$150 million from the World Bank to support basic education

(Ecofin Agency) – Chad faces many challenges in the education sector. Between low funding and regional disparities, the country wants better access to education for children. Funding from the World Bank will help improve the situation.

The World Bank has approved $150 million from the International Development Association (IDA) in support of the Improving Learning Outcomes in Basic Education Project in Chad (PARAEB), the World Bank reported in an April 15 statement.

The program is aimed at students, teachers and principals. Specific actions are carried out for each category.

Approximately 3.2 million students will benefit from more equitable access to quality learning environments and expanded indoor spaces to accommodate crowded classrooms. At the same time, 2.8 million students enrolled in public and community elementary schools will benefit from quality literacy and numeracy programs. In addition, remedial classes are offered for children outside the school system and for children with developmental disabilities who are exposed to dropping out of school.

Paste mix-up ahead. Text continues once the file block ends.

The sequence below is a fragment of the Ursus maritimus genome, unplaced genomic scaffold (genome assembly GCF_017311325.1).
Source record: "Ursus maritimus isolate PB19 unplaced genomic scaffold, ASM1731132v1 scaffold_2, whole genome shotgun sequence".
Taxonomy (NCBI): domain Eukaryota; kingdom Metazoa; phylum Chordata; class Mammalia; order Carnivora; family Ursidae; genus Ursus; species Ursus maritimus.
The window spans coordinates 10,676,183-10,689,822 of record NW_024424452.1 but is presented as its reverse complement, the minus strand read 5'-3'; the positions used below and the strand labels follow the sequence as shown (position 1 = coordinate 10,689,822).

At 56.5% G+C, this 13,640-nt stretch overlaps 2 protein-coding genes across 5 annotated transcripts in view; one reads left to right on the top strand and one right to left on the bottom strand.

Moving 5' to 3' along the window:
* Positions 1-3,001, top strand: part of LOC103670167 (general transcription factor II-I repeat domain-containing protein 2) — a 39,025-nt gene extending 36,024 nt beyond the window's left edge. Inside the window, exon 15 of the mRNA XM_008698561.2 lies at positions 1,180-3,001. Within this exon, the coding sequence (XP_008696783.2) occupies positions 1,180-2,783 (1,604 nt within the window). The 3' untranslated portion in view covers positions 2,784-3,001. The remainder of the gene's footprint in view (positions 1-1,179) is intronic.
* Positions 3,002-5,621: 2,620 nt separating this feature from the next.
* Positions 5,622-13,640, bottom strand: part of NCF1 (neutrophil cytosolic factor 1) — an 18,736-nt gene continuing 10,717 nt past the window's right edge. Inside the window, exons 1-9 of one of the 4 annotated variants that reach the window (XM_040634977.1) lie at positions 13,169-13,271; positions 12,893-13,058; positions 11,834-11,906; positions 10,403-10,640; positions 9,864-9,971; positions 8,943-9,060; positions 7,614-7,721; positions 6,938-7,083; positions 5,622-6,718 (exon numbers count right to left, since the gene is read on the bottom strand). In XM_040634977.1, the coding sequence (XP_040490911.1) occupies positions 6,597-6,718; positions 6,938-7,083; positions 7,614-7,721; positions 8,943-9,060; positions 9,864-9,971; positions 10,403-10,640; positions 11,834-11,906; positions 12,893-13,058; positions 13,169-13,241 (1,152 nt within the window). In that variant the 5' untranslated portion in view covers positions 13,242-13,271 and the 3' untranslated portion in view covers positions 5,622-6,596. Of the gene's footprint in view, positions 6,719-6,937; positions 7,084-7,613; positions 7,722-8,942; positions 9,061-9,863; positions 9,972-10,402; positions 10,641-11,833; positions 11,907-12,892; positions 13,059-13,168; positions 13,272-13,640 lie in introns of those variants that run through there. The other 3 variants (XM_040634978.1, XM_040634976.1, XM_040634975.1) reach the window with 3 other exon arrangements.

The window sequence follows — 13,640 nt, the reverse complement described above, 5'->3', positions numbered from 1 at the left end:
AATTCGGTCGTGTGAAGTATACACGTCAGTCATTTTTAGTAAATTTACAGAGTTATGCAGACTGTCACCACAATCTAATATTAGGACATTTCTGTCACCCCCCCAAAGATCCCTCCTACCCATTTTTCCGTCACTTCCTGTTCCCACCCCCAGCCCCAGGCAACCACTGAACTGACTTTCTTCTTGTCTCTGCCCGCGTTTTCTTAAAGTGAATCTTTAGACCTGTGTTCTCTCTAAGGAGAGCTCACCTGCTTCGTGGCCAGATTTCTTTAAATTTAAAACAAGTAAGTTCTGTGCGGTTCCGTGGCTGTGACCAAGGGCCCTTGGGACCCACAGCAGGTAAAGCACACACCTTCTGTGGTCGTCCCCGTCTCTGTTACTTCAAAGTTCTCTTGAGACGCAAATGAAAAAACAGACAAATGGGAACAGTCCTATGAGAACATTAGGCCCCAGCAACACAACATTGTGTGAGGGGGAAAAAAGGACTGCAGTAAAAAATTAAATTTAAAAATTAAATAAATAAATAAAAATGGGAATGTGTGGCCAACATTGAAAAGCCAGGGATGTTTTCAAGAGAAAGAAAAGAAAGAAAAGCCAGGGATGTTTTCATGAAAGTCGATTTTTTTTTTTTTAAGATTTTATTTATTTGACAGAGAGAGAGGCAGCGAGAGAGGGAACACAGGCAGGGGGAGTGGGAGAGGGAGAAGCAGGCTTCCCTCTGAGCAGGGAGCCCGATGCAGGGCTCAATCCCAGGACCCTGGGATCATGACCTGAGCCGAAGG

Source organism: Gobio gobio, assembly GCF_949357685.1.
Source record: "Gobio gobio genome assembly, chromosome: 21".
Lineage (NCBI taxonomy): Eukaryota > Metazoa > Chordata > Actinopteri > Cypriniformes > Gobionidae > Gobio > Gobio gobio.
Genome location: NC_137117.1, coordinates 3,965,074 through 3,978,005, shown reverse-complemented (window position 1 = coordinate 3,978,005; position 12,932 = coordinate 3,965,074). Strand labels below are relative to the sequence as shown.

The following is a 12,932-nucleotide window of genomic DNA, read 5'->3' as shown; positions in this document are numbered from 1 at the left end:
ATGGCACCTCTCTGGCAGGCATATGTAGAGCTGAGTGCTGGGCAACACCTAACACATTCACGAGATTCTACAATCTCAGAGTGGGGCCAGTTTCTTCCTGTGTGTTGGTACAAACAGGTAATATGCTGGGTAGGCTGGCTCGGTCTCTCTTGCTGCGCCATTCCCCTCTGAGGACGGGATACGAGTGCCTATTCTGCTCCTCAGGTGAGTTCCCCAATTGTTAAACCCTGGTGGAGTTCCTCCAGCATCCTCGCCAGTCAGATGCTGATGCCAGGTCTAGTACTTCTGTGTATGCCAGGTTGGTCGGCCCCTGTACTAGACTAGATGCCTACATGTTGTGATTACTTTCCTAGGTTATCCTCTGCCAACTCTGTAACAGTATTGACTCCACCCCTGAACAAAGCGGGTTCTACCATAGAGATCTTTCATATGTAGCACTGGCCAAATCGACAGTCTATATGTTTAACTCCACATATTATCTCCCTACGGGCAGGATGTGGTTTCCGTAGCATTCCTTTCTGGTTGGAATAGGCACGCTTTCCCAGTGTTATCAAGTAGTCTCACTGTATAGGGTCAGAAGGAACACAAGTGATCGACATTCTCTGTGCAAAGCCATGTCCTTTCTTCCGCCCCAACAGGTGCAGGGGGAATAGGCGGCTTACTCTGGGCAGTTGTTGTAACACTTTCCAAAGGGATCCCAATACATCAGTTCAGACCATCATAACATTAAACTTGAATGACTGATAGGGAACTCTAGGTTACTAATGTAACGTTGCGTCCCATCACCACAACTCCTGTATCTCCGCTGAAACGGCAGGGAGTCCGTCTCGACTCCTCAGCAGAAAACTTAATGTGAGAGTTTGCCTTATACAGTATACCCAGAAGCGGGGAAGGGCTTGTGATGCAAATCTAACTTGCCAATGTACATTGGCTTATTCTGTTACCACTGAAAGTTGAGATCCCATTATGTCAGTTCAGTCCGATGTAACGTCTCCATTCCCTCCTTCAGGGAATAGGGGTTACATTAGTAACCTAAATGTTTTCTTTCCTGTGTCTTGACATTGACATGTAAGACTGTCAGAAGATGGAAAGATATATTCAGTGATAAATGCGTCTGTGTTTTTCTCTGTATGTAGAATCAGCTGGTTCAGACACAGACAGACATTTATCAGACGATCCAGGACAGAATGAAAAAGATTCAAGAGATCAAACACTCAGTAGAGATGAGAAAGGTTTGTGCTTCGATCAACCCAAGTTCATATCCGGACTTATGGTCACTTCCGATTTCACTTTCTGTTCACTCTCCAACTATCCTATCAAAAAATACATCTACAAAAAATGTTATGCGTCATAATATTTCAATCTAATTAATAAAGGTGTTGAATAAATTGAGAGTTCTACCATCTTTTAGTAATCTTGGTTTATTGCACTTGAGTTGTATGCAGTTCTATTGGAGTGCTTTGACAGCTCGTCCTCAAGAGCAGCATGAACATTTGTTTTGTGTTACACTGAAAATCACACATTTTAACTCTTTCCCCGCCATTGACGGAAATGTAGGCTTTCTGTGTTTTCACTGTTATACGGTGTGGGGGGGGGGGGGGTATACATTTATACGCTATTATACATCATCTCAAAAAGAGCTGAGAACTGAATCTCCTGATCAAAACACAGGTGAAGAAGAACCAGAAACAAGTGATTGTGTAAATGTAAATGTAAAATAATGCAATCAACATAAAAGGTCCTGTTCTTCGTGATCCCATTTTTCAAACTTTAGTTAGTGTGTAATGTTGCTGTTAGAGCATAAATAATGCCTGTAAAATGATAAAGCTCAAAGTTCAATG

For teachers, PARAEB will increase the hiring of 2,000 Level 2 community teachers who will gradually be integrated into the civil service, and 10,800 more will benefit from government grants throughout the project. As for school leaders, their collaboration will allow strengthening the capacity of their institutions.

Around 1,200 schools will be selected to experiment with the use of digital tools and the mother tongue as the language of instruction. The funding, planned for a period of 5 years, will also be used to improve the quality of training in five mainstream schools for bilingual (French-Arabic) teachers.

The educational situation in Chad is characterized by a sharp increase in the number of trainees. The country has an 89% gross enrollment rate in primary schools, according to UNESCO. An index that the government and its partners are trying to improve by increasing the funds allocated to the sector and reducing the disparities between rural and urban areas in terms of access and quality of education.

Vanessa Ngono Atangana

Leave a Comment